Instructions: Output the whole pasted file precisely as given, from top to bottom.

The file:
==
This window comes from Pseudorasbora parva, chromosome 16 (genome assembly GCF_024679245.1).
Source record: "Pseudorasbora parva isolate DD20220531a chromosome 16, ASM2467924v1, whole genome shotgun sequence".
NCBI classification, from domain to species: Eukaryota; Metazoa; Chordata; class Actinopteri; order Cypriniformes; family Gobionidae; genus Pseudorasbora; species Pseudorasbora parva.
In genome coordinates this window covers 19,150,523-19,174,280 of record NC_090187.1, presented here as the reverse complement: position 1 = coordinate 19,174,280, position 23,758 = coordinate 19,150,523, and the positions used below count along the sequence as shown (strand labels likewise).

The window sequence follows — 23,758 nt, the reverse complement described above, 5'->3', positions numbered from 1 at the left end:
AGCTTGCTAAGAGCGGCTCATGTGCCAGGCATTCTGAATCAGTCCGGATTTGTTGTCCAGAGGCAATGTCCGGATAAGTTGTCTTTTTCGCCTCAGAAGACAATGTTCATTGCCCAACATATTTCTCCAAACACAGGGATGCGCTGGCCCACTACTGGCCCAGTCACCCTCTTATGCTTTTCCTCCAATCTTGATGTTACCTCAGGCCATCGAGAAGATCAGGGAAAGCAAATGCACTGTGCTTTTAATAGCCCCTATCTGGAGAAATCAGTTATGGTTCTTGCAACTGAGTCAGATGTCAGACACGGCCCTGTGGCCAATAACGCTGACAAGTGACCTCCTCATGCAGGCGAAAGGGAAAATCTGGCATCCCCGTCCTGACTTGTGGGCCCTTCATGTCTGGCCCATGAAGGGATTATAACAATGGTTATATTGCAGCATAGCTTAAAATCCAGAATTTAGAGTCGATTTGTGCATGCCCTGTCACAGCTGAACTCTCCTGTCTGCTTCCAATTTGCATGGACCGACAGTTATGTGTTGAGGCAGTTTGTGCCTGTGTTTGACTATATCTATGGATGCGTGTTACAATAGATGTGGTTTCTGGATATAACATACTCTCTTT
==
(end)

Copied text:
This window comes from Pseudorasbora parva, chromosome 16 (genome assembly GCF_024679245.1).
Source record: "Pseudorasbora parva isolate DD20220531a chromosome 16, ASM2467924v1, whole genome shotgun sequence".
NCBI classification, from domain to species: Eukaryota; Metazoa; Chordata; class Actinopteri; order Cypriniformes; family Gobionidae; genus Pseudorasbora; species Pseudorasbora parva.
In genome coordinates this window covers 19,150,523-19,174,280 of record NC_090187.1, presented here as the reverse complement: position 1 = coordinate 19,174,280, position 23,758 = coordinate 19,150,523, and the positions used below count along the sequence as shown (strand labels likewise).

The window sequence follows — 23,758 nt, the reverse complement described above, 5'->3', positions numbered from 1 at the left end:
AGCTTGCTAAGAGCGGCTCATGTGCCAGGCATTCTGAATCAGTCCGGATTTGTTGTCCAGAGGCAATGTCCGGATAAGTTGTCTTTTTCGCCTCAGAAGACAATGTTCATTGCCCAACATATTTCTCCAAACACAGGGATGCGCTGGCCCACTACTGGCCCAGTCACCCTCTTATGCTTTTCCTCCAATCTTGATGTTACCTCAGGCCATCGAGAAGATCAGGGAAAGCAAATGCACTGTGCTTTTAATAGCCCCTATCTGGAGAAATCAGTTATGGTTCTTGCAACTGAGTCAGATGTCAGACACGGCCCTGTGGCCAATAACGCTGACAAGTGACCTCCTCATGCAGGCGAAAGGGAAAATCTGGCATCCCCGTCCTGACTTGTGGGCCCTTCATGTCTGGCCCATGAAGGGATTATAACAATGGTTATATTGCAGCATAGCTTAAAATCCAGAATTTAGAGTCGATTTGTGCATGCCCTGTCACAGCTGAACTCTCCTGTCTGCTTCCAATTTGCATGGACCGACAGTTATGTGTTGAGGCAGTTTGTGCCTGTGTTTGACTATATCTATGGATGCGTGTTACAATAGATGTGGTTTCTGGATATAACATACTCTCTTT